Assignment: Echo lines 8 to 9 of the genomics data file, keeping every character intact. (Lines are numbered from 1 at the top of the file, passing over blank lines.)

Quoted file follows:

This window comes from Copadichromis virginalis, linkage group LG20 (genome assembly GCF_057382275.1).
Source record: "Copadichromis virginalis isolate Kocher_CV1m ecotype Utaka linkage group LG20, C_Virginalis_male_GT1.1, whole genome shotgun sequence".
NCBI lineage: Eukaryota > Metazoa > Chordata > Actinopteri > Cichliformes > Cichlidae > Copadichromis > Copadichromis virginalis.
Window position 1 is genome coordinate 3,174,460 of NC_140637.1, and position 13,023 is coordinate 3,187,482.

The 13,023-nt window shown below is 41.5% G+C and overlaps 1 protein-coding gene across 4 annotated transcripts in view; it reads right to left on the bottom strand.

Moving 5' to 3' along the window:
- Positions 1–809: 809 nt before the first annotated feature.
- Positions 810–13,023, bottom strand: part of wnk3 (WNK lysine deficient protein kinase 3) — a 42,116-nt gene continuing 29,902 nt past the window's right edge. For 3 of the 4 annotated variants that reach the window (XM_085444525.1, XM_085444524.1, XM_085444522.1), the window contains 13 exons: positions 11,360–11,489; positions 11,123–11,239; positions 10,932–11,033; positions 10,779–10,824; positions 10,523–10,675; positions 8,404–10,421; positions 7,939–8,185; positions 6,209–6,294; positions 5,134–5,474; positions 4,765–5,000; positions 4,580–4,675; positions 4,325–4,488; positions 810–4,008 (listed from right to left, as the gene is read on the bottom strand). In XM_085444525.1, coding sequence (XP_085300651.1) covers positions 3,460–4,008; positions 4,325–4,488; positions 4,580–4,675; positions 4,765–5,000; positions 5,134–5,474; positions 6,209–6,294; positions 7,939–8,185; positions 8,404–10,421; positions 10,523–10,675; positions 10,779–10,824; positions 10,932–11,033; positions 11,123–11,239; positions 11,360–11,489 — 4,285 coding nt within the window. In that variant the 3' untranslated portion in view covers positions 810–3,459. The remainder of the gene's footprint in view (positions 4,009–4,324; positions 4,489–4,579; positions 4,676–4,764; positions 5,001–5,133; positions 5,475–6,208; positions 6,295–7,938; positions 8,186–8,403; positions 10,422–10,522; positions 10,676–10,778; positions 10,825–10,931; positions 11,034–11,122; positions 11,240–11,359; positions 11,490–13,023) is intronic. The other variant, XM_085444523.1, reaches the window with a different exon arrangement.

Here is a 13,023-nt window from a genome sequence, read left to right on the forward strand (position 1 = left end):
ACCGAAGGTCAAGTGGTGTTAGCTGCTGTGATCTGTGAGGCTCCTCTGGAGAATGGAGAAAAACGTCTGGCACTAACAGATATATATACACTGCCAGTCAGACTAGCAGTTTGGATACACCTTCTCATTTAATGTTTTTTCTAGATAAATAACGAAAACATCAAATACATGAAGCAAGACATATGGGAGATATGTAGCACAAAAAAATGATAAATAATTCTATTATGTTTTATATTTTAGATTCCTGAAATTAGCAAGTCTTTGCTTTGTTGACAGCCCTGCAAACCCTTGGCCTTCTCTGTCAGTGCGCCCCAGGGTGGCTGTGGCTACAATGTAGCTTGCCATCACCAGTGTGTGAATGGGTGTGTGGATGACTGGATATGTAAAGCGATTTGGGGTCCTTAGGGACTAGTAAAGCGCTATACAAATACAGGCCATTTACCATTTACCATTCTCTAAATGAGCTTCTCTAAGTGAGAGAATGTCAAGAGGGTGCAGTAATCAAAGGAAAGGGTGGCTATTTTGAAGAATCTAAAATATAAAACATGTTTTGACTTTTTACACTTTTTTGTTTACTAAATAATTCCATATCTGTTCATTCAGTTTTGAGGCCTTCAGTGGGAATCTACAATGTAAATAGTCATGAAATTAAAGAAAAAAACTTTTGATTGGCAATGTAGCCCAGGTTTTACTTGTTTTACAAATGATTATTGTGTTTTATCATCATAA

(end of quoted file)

- Positions 810–13,023, bottom strand: part of wnk3 (WNK lysine deficient protein kinase 3) — a 42,116-nt gene continuing 29,902 nt past the window's right edge. For 3 of the 4 annotated variants that reach the window (XM_085444525.1, XM_085444524.1, XM_085444522.1), the window contains 13 exons: positions 11,360–11,489; positions 11,123–11,239; positions 10,932–11,033; positions 10,779–10,824; positions 10,523–10,675; positions 8,404–10,421; positions 7,939–8,185; positions 6,209–6,294; positions 5,134–5,474; positions 4,765–5,000; positions 4,580–4,675; positions 4,325–4,488; positions 810–4,008 (listed from right to left, as the gene is read on the bottom strand). In XM_085444525.1, coding sequence (XP_085300651.1) covers positions 3,460–4,008; positions 4,325–4,488; positions 4,580–4,675; positions 4,765–5,000; positions 5,134–5,474; positions 6,209–6,294; positions 7,939–8,185; positions 8,404–10,421; positions 10,523–10,675; positions 10,779–10,824; positions 10,932–11,033; positions 11,123–11,239; positions 11,360–11,489 — 4,285 coding nt within the window. In that variant the 3' untranslated portion in view covers positions 810–3,459. The remainder of the gene's footprint in view (positions 4,009–4,324; positions 4,489–4,579; positions 4,676–4,764; positions 5,001–5,133; positions 5,475–6,208; positions 6,295–7,938; positions 8,186–8,403; positions 10,422–10,522; positions 10,676–10,778; positions 10,825–10,931; positions 11,034–11,122; positions 11,240–11,359; positions 11,490–13,023) is intronic. The other variant, XM_085444523.1, reaches the window with a different exon arrangement.

Here is a 13,023-nt window from a genome sequence, read left to right on the forward strand (position 1 = left end):